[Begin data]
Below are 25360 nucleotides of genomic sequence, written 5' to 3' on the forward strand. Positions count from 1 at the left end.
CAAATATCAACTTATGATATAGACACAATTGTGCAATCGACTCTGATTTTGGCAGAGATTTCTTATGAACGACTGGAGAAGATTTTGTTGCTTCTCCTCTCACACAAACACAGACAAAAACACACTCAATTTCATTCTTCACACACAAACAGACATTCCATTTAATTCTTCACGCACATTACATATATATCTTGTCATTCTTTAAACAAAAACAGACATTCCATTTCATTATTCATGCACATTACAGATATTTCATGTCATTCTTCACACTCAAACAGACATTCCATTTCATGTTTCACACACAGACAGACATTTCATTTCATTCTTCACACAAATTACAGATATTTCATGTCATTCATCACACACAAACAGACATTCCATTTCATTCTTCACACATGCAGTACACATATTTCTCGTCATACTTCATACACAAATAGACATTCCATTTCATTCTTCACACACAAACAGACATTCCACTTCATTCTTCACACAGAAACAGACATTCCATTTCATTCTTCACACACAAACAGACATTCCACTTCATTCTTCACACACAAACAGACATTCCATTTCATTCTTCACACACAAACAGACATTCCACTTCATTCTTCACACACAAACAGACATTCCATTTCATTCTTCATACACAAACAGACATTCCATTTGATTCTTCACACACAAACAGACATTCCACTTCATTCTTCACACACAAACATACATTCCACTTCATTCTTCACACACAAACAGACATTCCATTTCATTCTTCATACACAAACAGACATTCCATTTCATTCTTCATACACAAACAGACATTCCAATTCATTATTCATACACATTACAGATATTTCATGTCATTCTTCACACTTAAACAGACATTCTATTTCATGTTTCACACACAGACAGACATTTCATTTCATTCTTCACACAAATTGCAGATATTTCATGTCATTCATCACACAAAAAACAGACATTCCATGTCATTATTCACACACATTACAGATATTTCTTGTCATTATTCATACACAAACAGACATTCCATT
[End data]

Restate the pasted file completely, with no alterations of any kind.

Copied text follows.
Below are 25360 nucleotides of genomic sequence, written 5' to 3' on the forward strand. Positions count from 1 at the left end.
CAAATATCAACTTATGATATAGACACAATTGTGCAATCGACTCTGATTTTGGCAGAGATTTCTTATGAACGACTGGAGAAGATTTTGTTGCTTCTCCTCTCACACAAACACAGACAAAAACACACTCAATTTCATTCTTCACACACAAACAGACATTCCATTTAATTCTTCACGCACATTACATATATATCTTGTCATTCTTTAAACAAAAACAGACATTCCATTTCATTATTCATGCACATTACAGATATTTCATGTCATTCTTCACACTCAAACAGACATTCCATTTCATGTTTCACACACAGACAGACATTTCATTTCATTCTTCACACAAATTACAGATATTTCATGTCATTCATCACACACAAACAGACATTCCATTTCATTCTTCACACATGCAGTACACATATTTCTCGTCATACTTCATACACAAATAGACATTCCATTTCATTCTTCACACACAAACAGACATTCCACTTCATTCTTCACACAGAAACAGACATTCCATTTCATTCTTCACACACAAACAGACATTCCACTTCATTCTTCACACACAAACAGACATTCCATTTCATTCTTCACACACAAACAGACATTCCACTTCATTCTTCACACACAAACAGACATTCCATTTCATTCTTCATACACAAACAGACATTCCATTTGATTCTTCACACACAAACAGACATTCCACTTCATTCTTCACACACAAACATACATTCCACTTCATTCTTCACACACAAACAGACATTCCATTTCATTCTTCATACACAAACAGACATTCCATTTCATTCTTCATACACAAACAGACATTCCAATTCATTATTCATACACATTACAGATATTTCATGTCATTCTTCACACTTAAACAGACATTCTATTTCATGTTTCACACACAGACAGACATTTCATTTCATTCTTCACACAAATTGCAGATATTTCATGTCATTCATCACACAAAAAACAGACATTCCATGTCATTATTCACACACATTACAGATATTTCTTGTCATTATTCATACACAAACAGACATTCCATT